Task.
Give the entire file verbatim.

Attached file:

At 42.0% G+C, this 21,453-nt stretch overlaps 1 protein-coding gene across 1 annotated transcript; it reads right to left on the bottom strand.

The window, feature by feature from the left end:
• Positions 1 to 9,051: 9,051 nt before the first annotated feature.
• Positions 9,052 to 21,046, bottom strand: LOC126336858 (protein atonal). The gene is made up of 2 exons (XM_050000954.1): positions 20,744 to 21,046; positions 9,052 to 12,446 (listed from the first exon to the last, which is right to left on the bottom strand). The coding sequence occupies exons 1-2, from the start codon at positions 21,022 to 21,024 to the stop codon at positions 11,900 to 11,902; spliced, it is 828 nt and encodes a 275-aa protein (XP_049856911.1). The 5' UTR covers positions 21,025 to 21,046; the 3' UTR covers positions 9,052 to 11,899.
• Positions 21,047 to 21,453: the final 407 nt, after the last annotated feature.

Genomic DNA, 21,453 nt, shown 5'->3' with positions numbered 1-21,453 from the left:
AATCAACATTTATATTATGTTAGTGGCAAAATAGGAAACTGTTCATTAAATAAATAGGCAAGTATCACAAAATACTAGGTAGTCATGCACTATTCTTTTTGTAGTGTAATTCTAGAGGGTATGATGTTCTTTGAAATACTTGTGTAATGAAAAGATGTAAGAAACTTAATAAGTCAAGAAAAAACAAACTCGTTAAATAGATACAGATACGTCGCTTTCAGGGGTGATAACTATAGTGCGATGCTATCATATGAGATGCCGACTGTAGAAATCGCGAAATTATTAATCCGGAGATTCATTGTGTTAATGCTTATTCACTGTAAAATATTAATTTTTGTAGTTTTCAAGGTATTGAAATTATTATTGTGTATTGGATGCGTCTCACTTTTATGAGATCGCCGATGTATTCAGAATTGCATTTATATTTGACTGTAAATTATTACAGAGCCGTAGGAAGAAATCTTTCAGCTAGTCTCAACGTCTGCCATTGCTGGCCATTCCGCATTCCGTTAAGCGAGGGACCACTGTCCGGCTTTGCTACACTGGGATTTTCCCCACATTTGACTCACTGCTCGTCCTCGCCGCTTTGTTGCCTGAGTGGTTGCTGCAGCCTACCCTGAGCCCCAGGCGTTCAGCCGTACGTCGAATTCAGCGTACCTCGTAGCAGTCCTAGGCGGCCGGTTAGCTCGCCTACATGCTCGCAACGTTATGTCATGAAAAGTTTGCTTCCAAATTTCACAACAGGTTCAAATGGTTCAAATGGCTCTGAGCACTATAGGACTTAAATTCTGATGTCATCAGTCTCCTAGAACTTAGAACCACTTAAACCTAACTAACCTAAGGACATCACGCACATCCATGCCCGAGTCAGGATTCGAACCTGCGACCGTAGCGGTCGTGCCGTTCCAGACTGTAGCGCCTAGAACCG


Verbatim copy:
At 42.0% G+C, this 21,453-nt stretch overlaps 1 protein-coding gene across 1 annotated transcript; it reads right to left on the bottom strand.

The window, feature by feature from the left end:
• Positions 1 to 9,051: 9,051 nt before the first annotated feature.
• Positions 9,052 to 21,046, bottom strand: LOC126336858 (protein atonal). The gene is made up of 2 exons (XM_050000954.1): positions 20,744 to 21,046; positions 9,052 to 12,446 (listed from the first exon to the last, which is right to left on the bottom strand). The coding sequence occupies exons 1-2, from the start codon at positions 21,022 to 21,024 to the stop codon at positions 11,900 to 11,902; spliced, it is 828 nt and encodes a 275-aa protein (XP_049856911.1). The 5' UTR covers positions 21,025 to 21,046; the 3' UTR covers positions 9,052 to 11,899.
• Positions 21,047 to 21,453: the final 407 nt, after the last annotated feature.

Genomic DNA, 21,453 nt, shown 5'->3' with positions numbered 1-21,453 from the left:
AATCAACATTTATATTATGTTAGTGGCAAAATAGGAAACTGTTCATTAAATAAATAGGCAAGTATCACAAAATACTAGGTAGTCATGCACTATTCTTTTTGTAGTGTAATTCTAGAGGGTATGATGTTCTTTGAAATACTTGTGTAATGAAAAGATGTAAGAAACTTAATAAGTCAAGAAAAAACAAACTCGTTAAATAGATACAGATACGTCGCTTTCAGGGGTGATAACTATAGTGCGATGCTATCATATGAGATGCCGACTGTAGAAATCGCGAAATTATTAATCCGGAGATTCATTGTGTTAATGCTTATTCACTGTAAAATATTAATTTTTGTAGTTTTCAAGGTATTGAAATTATTATTGTGTATTGGATGCGTCTCACTTTTATGAGATCGCCGATGTATTCAGAATTGCATTTATATTTGACTGTAAATTATTACAGAGCCGTAGGAAGAAATCTTTCAGCTAGTCTCAACGTCTGCCATTGCTGGCCATTCCGCATTCCGTTAAGCGAGGGACCACTGTCCGGCTTTGCTACACTGGGATTTTCCCCACATTTGACTCACTGCTCGTCCTCGCCGCTTTGTTGCCTGAGTGGTTGCTGCAGCCTACCCTGAGCCCCAGGCGTTCAGCCGTACGTCGAATTCAGCGTACCTCGTAGCAGTCCTAGGCGGCCGGTTAGCTCGCCTACATGCTCGCAACGTTATGTCATGAAAAGTTTGCTTCCAAATTTCACAACAGGTTCAAATGGTTCAAATGGCTCTGAGCACTATAGGACTTAAATTCTGATGTCATCAGTCTCCTAGAACTTAGAACCACTTAAACCTAACTAACCTAAGGACATCACGCACATCCATGCCCGAGTCAGGATTCGAACCTGCGACCGTAGCGGTCGTGCCGTTCCAGACTGTAGCGCCTAGAACCG